Was the New Deal Christian?
In our "Reflections From the Classroom" series, seasoned teachers talk about their experiences walking with students and guiding their learning.
There are some advantages to teaching online. Often instructors complain that the online format robs them of give-and-take moments with students. But given the current size of many history survey sections—50, 90, 300, even 500 people—how realistic is it to expect those real-time opportunities for conversation? Online threaded discussions are often more substantive, inclusive, and productive than the traditional classroom format. Not that I ever plan on surrendering classroom time to the false gods of speed and efficiency—online classes are awfully short—but I do want to take their advantages seriously.
I regularly teach an online freshman survey class on the post-Civil War United States, as well as an upper-division online course on 20th-century America. They run about 18 to 24 students. Along with book reviews, and midterms and finals based on audio lectures, students write three to four pages per week responding to discussion questions based on Gary Gerstle’s wonderful text American Crucible.
Given the anti-liberal leanings of many Americans today, I always look forward to our week on the New Deal. Remarkably, students have nothing but praise for President Franklin Roosevelt. When asked if the country needed the New Deal, again almost every student outlines and defends the benefits of Social Security and other key federal welfare and development programs. I don’t think the uniformity of their reactions stems from a failure to recognize the source of their “big government” discontents. Rather, they highlight that almost all Americans today—reds and blues—believe in the safety net that began with the New Deal.
The real diversity of opinion begins when students take up the “faith and learning” question. I ask, “Was the increase in state and presidential power under the New Deal consistent with Christian principles?” Surveying responses from this last year, it’s about 60 to 40 percent in favor of faith in the New Deal. Students praise the New Deal for taking up Christ’s mission to help the poor and disabled. They condemn it for usurping God’s authority. One person worried that the New Deal violated the separation of church and state. Another argued that it wasn’t Christian because it did not help protect minority rights. Finally, some were just thoughtfully unsure what to do with the question. For instance:
Christian values teach us that work is an essential part of life and to be good stewards of our money. There are many people today who are taking advantage of the welfare and social security programs, but I don’t think I can argue against their existence. In life there must be balance. Good things can easily be used for evil purposes; it just depends on the intention of the user. God also commands Christians to take care of the poor, widowed, and orphaned, and the welfare programs in America are in some way helping us to fulfill that command. So it’s hard to say if the New Deal and bigger government is Christian or not, I think it depends on the specific situation.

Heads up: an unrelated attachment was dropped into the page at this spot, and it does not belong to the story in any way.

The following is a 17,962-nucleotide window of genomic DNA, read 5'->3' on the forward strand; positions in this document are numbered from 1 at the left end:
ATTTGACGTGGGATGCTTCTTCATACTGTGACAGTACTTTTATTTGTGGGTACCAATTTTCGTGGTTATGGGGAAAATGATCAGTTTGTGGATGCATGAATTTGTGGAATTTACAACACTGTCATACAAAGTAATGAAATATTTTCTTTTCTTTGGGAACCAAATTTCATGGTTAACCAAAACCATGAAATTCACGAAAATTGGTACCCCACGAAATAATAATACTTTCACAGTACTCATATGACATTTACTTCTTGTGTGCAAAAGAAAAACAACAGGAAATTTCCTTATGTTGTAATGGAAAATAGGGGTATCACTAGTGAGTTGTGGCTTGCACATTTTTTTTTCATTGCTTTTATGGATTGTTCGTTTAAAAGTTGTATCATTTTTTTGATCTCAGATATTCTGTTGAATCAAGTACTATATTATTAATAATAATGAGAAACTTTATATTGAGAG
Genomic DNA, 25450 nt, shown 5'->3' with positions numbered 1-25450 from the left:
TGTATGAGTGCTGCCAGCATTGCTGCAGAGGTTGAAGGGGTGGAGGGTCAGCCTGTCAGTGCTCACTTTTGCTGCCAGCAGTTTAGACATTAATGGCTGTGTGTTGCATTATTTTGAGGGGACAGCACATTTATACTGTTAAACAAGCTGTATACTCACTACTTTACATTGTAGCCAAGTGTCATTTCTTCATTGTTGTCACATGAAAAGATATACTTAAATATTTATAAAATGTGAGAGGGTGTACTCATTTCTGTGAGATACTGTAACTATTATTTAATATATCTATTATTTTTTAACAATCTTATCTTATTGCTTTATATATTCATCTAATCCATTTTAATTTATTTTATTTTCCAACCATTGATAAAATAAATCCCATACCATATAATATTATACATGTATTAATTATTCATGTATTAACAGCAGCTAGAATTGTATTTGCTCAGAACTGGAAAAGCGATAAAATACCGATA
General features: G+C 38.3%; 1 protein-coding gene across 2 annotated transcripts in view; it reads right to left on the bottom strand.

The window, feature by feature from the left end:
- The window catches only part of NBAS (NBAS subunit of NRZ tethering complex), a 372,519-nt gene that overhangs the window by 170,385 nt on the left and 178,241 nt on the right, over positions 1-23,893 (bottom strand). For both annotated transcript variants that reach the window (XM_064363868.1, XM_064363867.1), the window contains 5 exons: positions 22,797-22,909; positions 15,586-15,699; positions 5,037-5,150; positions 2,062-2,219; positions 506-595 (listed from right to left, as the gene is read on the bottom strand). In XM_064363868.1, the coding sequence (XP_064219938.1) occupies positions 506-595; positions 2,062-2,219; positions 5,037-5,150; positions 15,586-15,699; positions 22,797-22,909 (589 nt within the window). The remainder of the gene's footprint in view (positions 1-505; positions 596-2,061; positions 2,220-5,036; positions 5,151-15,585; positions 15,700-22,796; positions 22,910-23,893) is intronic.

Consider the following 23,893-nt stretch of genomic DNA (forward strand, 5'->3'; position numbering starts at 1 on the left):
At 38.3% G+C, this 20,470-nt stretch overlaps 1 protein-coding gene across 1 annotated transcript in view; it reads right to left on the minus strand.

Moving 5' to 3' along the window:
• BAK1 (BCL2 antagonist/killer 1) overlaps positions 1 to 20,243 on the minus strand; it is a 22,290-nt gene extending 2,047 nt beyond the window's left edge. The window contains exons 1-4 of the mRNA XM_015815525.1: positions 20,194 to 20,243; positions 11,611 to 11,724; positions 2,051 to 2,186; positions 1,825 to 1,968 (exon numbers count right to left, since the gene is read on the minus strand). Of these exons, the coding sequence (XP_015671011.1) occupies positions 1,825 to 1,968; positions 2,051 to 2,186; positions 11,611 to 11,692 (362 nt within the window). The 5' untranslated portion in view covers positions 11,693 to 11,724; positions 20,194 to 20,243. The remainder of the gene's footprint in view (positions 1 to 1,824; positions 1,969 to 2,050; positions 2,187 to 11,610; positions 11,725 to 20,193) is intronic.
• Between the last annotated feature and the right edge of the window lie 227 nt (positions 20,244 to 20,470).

The diversity of opinion today reflects the mixed feeling of many Christian communities under the New Deal. Depression-ridden Protestants and Catholics liked parts of the New Deal but feared the whole. Thanks to excellent new studies by Matt Sutton and Kevin Kruse, we know that evangelicals and fundamentalists feared that FDR was hell-bent on destroying God-given liberties and free markets, even as they accepted farm subsidies and Social Security payments.
And ecumenical Christians were ambivalent in their support. Reinhold Niebuhr eventually welcomed FDR’s program as a necessary step toward a more democratic socialist state. At the same time, he repeated popular complaints that FDR was a “political messiah.” Niebuhr’s coworker, the southern Presbyterian and ecumenical leader Francis Miller, praised New Deal experiments for their potential to modernize his region. Helen, his wife, even worked for the Agricultural Adjustment Association. Together, they penned a book in 1936, The Blessings of Liberty, in which they praised New Deal projects yet condemned the “New Deal paradox” of trying to restore self-government by way of totalitarian bureaucracy. What was most needed, they concluded, was to “give democracy a local habitation.”
The Millers’ response to the New Deal then, and my students’ responses now, reminds us that strong-state liberalism has always been a diverse and contested political force. If frequent frustration with the New Deal from the right and left should caution us against triumphal accounts of liberalism, perhaps my students’ remembrances can inspire hope that the liberal dream of a more socially just America is far from dead.
Our weekly feature Then and Now harnesses the expertise of American religious historians who care about the cities of God and the cities of humans. It's published in partnership with the Kripke Center of Creighton University and edited by Edward Carson, Beth Hessel, and John D. Wilsey.